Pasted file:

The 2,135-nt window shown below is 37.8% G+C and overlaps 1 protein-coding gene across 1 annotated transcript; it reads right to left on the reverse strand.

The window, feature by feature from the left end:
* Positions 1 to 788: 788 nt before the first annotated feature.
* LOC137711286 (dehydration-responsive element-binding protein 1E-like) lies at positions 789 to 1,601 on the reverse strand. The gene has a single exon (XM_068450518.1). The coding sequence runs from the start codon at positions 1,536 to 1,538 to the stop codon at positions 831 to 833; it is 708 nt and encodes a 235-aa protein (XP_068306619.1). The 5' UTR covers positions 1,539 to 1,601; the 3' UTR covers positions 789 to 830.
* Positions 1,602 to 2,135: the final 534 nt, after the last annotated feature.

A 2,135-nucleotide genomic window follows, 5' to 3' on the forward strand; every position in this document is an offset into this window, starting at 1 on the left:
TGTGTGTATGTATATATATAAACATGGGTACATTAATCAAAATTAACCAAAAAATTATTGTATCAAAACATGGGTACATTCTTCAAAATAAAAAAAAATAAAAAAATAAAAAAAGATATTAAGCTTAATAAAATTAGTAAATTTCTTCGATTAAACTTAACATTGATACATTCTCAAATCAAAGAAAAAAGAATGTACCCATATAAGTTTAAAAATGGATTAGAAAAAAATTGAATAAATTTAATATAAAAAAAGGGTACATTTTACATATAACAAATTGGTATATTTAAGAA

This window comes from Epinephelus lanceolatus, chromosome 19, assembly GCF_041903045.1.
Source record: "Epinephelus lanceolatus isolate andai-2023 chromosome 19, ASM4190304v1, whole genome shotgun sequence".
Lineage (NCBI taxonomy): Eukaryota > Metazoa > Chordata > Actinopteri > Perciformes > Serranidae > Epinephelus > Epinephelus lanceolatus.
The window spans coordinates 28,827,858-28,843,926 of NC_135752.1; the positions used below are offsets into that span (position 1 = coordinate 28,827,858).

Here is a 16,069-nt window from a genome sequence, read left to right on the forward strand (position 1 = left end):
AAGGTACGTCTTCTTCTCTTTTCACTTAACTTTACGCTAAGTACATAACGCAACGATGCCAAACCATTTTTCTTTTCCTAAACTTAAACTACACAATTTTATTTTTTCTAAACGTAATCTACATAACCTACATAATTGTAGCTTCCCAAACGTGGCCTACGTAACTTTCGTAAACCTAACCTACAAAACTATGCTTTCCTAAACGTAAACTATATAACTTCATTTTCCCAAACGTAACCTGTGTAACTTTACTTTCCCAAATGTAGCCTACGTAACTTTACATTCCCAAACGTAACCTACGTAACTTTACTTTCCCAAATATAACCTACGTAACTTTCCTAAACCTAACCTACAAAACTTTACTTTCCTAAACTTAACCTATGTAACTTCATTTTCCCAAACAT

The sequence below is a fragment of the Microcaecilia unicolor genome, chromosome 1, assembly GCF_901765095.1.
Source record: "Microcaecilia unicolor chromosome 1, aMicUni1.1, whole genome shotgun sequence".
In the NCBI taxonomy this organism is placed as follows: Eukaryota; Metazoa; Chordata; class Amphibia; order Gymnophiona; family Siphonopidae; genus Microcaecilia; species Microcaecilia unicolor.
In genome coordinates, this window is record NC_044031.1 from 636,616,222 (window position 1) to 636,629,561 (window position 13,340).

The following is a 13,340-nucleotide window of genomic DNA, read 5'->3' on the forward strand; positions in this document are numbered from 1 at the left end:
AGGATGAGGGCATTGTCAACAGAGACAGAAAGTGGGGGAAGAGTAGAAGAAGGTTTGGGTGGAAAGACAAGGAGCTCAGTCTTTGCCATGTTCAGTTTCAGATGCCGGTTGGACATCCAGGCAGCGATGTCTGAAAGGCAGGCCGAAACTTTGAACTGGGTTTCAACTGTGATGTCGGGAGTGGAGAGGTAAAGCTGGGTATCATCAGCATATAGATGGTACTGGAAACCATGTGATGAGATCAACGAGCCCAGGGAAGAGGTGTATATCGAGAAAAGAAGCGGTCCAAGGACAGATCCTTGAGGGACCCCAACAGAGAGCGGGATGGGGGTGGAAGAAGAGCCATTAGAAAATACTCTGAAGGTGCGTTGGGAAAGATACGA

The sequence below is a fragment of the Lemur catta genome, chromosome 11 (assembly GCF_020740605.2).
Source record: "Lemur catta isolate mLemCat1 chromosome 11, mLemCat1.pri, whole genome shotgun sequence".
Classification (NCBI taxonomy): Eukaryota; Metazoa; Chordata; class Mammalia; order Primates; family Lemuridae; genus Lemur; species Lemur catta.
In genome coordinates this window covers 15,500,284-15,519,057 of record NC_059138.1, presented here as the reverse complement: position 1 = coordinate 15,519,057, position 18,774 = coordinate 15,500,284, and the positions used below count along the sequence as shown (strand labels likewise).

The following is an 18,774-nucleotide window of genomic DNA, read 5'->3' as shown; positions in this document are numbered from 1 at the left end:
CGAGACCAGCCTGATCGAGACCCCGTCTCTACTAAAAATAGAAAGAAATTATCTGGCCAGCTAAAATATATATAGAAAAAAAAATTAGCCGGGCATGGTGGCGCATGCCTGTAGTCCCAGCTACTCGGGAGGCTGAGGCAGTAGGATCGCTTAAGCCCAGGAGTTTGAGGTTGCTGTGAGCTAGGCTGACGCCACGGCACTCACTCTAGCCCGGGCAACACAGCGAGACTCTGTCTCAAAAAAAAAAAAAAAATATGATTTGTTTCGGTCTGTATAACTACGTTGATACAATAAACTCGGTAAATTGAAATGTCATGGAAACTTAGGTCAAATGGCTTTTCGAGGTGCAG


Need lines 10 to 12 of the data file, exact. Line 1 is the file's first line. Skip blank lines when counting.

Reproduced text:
Lineage (NCBI taxonomy): Eukaryota > Metazoa > Chordata > Actinopteri > Perciformes > Serranidae > Epinephelus > Epinephelus lanceolatus.
The window spans coordinates 28,827,858-28,843,926 of NC_135752.1; the positions used below are offsets into that span (position 1 = coordinate 28,827,858).

Here is a 16,069-nt window from a genome sequence, read left to right on the forward strand (position 1 = left end):